Idbury Camp hillfort


Heritage Category:
Scheduled Monument
List Entry Number:
Date first listed:
Date of most recent amendment:


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The building or site itself may lie within the boundary of more than one authority.

West Oxfordshire (District Authority)
National Grid Reference:
SP 22874 19543

Reasons for Designation

Large univallate hillforts are defined as fortified enclosures of varying shape, ranging in size between 1ha and 10ha, located on hilltops and surrounded by a single boundary comprising earthworks of massive proportions. They date to the Iron Age period, most having been constructed and used between the fourth century BC and the first century AD, although evidence for earlier use is present at most sites. The size of the earthworks reflects the ability of certain social groups to mobilise the labour necessary for works on such a monumental scale, and their function may have had as much to do with display as defence. Large univallate hillforts are also seen as centres of redistribution, both for subsistence products and items produced by craftsmen. The ramparts are of massive proportions except in locations where steepness of slope precludes easy access. They can vary between 6m and 20m wide and may survive to a height of 6m. The ditches can measure between 6m and 13m wide and between 3m and 5m deep. Access to the interior is generally provided by one or two entrances which often take the form of long passages formed by inturned ramparts and originally closed by a gate located towards the inner end of the passageway. The entrance may be flanked by guardrooms and/or accompanied by outworks. Internal features included timber or stone round houses; large storage pits and hearths; scattered postholes, stakeholes and gullies; and square or rectangular buildings supported by four to six posts, often represented by postholes, and interpreted as raised granaries. Large univallate hillforts are rare with between 50 and 100 examples recorded nationally. Most are located within southern England where they occur on the chalklands of Wessex, Sussex and Kent. The western edge of the distribution is marked by scattered examples in north Somerset and east Devon, while further examples occur in central and western England and outliers further north. Within this distribution considerable regional variation is apparent, both in their size, rampart structure and the presence or absence of individual components. In view of the rarity of large univallate hillforts and their importance in understanding the organisation and regional structure of Iron Age society, all examples with surviving archaeological remains are believed to be of national importance.

The hillfort known as Idbury Camp survives as a visible earthwork, despite the ramparts having been partly levelled into the ditches by cultivation. It is known from stray finds recovered after ploughing to contain archaeological and environmental evidence relating to its construction. Further buried remains sealed in the primary ditch fills will provide evidence of the environment in which it was built.


The monument includes a hillfort situated on the east side of Westcote Hill, c.500m south west of the present village of Idbury. Its ramparts have been reduced in height by cultivation but survive as low earthworks. The infilled ditch is clearly visible on aerial photographs. The defences include a roughly oval rampart aligned north east-south west which encloses an area of about 3.5ha. It measures c.10m wide and stands up to 0.4m high. It was revetted with limestone dry walling and originally stood much higher. Beyond the rampart lies a deep defensive quarry ditch from which material was obtained to construct it. This has become infilled with levelled rampart material but is clearly visible as a darker band of soil 15m wide. To the south it can be seen as a hollow feature through which the road to the village runs. At least one entrance is known to have broken the circuit of defences. It lies on the northern side. Many finds of Iron Age and Romano-British pottery, metalwork and bone have been made both inside and around the monument, usually after ploughing. Human skeletons dated to either the Romano-British or the early Anglo-Saxon period were also found in a disused stone quarry situated just outside the hillfort, immediately south of the later road. The extent of this cemetery is, however, unknown. The hillfort's Anglo-Saxon place name suggests that it still stood as an obvious bury or fortified place in the immediate pre-Norman period. Excluded from the scheduling is the boundary fence between the field in which the monument lies and the road; also excluded is the road surface itself, although the land beneath both of these features is included.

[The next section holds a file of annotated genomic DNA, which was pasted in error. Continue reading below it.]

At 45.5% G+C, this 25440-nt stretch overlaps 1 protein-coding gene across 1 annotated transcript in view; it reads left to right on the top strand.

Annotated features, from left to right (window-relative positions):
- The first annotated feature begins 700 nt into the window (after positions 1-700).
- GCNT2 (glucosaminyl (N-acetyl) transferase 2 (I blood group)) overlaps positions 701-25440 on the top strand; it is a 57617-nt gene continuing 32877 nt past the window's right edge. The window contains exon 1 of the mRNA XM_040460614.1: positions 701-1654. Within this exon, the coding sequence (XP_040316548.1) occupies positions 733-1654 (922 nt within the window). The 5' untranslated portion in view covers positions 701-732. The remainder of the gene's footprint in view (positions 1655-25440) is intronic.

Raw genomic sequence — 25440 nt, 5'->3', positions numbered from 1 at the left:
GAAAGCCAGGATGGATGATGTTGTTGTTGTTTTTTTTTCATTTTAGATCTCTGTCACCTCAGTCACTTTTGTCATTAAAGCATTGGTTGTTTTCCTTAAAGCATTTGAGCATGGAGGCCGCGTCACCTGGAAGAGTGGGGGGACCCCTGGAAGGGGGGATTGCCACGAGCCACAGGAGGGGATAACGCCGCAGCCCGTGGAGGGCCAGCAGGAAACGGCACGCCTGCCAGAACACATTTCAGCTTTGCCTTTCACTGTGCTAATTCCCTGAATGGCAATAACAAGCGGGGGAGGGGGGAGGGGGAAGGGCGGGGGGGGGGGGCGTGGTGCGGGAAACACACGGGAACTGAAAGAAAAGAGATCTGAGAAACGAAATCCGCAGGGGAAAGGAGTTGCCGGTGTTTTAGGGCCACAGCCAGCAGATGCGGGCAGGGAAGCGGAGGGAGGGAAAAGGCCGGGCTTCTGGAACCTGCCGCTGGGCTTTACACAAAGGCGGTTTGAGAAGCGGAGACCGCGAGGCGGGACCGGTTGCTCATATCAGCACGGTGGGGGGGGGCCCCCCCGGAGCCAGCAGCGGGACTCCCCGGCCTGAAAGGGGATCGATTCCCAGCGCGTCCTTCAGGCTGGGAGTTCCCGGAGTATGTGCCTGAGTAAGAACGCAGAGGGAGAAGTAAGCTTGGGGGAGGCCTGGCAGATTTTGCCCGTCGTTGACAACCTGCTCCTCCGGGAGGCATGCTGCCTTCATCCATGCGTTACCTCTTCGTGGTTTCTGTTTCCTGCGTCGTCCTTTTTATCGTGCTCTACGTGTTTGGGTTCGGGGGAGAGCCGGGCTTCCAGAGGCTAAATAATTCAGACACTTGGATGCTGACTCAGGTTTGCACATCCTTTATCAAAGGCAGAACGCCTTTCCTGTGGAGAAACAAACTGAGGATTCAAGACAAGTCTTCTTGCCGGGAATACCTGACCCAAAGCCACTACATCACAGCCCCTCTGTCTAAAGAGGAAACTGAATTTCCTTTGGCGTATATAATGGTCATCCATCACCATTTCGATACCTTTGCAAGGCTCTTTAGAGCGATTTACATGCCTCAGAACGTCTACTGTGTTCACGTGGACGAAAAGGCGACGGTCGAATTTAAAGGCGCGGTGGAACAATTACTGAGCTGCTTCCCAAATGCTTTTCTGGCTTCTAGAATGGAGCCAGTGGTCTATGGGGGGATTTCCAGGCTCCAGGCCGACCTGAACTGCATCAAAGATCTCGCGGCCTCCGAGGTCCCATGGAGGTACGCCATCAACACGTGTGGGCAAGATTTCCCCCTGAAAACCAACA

MAP EXTRACT The site of the monument is shown on the attached map extract. It includes a 2 metre boundary around the archaeological features, considered to be essential for the monument's support and preservation.


The contents of this record have been generated from a legacy data system.

Legacy System number:
Legacy System:


Books and journals
Witts, G B, Archaeology handbook for Gloucestershire, (1883), 28
PRN 1448, C.A.O., IA FORT, (1978)
PRN 1449, C.A.O., Anglo-Saxon cemetery (remains of ?), (1978)
Several photographs of site, Ordnance Survey, Ordnance Survey, (1900)
Title: Ordnance Survey 6" Series Source Date: 1923 Author: Publisher: Surveyor:


This monument is scheduled under the Ancient Monuments and Archaeological Areas Act 1979 as amended as it appears to the Secretary of State to be of national importance. This entry is a copy, the original is held by the Department for Digital, Culture, Media and Sport.

End of official listing

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